Senior Fellows Rocks
Honors program hosts singer-songwriter Jimmy LaFave to honor Woody Guthrie's legacy
As the introductory course to "Senior Fellows," the honors program housed within the College of Communication at The University of Texas at Austin, Dave Junker's symposium class is an initiation into the program's culture of critical inquiry and open dialogue.
"The mission is to get students to ask 'why' about what they find interesting or puzzling or horrible – to foster free and rigorous debate – and to arm them with some critical tools for understanding the questions they find important," said Junker, Senior Fellows director and lecturer in the Department of Advertising and Public Relations.
This fall, the focus of symposium joins a critical conversation via American folk singer Woody Guthrie, who would be celebrating his 100th birthday this year. Across the country, conferences and concerts have paid tribute to Guthrie's influence and legacy to mark his centennial.
Through Guthrie's music, writing and activism, the singer-songwriter critiqued big issues in American life: democracy, social and economic justice, the role of war, the nature of American character, individual freedom and communal responsibility, and material versus spiritual value.
Of the more than 1,000 songs Guthrie wrote, "This Land is Your Land" is his most famous. Guthrie was and remains controversial, considered by some a loud-mouthed leftist whose hometown of Okemah, Okla., for years refused to honor its native son based on charges that he was a communist.
"By focusing the class on Woody, my students can be part of this current effort to better understand his contributions to American culture," said Junker. "He's also a fascinating character whose body of songs provide an array of entry points for talking critically about the issues of our own day."
Austin folk favorite Jimmy LaFave, a Guthrie expert, has been bringing Guthrie's work to the masses for more than ten years as the creator of "Ribbon of Highway, Endless Skyway," a roadshow tribute to Guthrie's life and music. The show features modern musicians interpreting Guthrie songs strung together by narrated writings of Guthrie himself. The shows are performed at venues ranging from stadiums and elementary schools to bars and college campuses. The show has spun off an album featuring LaFave and an all-star cast of musicians, including Pete Seeger and Eliza Gilkyson.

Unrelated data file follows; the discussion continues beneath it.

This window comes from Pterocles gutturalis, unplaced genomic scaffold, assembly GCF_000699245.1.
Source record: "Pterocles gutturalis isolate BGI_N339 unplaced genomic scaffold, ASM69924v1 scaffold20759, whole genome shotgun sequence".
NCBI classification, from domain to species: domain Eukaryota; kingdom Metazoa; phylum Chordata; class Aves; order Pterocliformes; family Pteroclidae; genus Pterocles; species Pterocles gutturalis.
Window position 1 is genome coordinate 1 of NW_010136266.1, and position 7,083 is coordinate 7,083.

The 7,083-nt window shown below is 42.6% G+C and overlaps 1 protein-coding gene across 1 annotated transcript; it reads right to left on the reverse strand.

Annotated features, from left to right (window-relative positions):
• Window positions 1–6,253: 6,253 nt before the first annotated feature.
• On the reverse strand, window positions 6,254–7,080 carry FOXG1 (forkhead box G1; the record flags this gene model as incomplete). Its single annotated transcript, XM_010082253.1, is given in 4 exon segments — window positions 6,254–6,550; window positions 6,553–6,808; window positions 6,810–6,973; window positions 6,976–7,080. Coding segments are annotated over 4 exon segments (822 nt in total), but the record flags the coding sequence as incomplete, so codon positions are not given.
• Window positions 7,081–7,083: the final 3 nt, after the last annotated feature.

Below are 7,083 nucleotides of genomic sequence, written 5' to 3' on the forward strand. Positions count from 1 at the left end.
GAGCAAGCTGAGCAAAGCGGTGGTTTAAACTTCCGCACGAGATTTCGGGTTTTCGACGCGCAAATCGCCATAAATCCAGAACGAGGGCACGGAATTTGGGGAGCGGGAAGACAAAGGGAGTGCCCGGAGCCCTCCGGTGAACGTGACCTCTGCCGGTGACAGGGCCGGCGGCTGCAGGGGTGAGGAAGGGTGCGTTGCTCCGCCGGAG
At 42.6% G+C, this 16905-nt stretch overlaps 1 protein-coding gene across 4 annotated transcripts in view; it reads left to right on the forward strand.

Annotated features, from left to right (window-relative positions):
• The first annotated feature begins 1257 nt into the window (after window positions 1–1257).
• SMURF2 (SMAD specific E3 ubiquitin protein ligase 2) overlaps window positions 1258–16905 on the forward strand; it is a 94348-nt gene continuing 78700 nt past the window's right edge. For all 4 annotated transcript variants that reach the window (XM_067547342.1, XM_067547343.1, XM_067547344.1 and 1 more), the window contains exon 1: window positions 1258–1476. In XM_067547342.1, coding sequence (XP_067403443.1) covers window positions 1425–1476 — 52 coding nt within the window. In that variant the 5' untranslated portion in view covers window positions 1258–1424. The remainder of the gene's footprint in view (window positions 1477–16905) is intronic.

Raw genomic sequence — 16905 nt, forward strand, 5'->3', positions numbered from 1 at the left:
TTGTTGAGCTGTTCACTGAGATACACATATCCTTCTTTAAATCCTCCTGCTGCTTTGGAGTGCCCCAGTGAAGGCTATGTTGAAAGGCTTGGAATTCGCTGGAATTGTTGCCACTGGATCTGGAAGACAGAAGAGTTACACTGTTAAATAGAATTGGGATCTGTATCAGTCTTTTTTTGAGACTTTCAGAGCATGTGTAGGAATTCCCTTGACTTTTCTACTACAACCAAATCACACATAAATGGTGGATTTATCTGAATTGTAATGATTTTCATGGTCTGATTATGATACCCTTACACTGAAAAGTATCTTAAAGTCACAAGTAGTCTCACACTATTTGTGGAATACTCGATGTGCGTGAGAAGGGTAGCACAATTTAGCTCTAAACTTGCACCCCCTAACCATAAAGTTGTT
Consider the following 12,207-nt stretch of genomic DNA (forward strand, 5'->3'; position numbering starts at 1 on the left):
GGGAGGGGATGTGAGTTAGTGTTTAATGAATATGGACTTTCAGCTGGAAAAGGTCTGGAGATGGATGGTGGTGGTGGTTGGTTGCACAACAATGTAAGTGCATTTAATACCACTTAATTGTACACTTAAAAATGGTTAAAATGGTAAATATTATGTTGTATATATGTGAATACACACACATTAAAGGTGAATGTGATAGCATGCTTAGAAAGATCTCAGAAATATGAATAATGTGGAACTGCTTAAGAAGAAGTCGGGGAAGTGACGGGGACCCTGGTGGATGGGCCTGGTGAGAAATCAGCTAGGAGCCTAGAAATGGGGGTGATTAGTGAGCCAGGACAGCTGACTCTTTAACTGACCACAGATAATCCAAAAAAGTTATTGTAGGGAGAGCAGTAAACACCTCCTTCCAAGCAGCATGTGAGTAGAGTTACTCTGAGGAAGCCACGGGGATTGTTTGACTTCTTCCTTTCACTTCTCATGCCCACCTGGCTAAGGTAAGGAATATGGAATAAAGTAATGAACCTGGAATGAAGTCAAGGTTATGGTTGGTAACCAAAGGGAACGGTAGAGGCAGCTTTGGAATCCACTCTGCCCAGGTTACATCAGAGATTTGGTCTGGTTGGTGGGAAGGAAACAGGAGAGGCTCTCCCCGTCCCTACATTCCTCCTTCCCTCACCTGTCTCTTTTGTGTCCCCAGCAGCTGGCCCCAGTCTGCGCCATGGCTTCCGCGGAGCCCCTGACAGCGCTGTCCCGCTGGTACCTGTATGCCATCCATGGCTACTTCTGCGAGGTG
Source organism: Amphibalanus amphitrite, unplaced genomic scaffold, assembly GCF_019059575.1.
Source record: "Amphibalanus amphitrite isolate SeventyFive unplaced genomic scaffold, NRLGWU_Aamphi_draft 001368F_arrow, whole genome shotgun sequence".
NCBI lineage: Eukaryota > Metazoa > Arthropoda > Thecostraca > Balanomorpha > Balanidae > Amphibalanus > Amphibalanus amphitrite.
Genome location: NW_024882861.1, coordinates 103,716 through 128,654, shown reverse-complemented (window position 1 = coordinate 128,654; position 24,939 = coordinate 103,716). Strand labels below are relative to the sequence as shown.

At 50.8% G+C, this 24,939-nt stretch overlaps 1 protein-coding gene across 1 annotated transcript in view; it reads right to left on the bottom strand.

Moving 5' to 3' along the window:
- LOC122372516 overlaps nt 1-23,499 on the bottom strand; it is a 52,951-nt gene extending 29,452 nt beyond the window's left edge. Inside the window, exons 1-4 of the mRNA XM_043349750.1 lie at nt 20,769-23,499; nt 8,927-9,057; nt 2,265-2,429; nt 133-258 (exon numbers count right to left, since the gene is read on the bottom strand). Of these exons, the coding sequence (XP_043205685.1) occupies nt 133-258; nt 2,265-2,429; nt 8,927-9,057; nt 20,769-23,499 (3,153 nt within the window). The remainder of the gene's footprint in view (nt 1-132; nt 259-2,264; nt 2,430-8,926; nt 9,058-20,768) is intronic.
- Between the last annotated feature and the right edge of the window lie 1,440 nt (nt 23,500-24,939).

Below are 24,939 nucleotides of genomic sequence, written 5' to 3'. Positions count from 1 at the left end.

"Woody is a major American character that I feel should be moved more to the forefront of what we study in our history classes," said LaFave. "I hope—when I do these talks and sing these songs—that students come away with something tangible."
In discussions sponsored by Senior Fellows, individuals such as LaFave share their special perspectives and give the program a seminar style of teaching similar to that found in graduate school settings.
"In seminars, learning flows in a number of directions: from me to them, from them to me and between each other," said Junker. "That means there's an element of spontaneity, of risk and reward that you just can't get in a lecture-style class. It's also interdisciplinary, as students come from all majors in the College, which has the effect of cross-pollinating the growth of ideas and perspectives."
The Senior Fellows program is hosting more free, public events this fall that dovetail with the topics of symposium and the other two seminars that are part of the program's curriculum. On Oct. 22, renowned Hip Hop scholar and cultural critic Tricia Rose will give a lecture on "Hip Hop, Mass Media and Racial Storytelling in the Age of Obama." Visit the Senior Fellows website for a full schedule.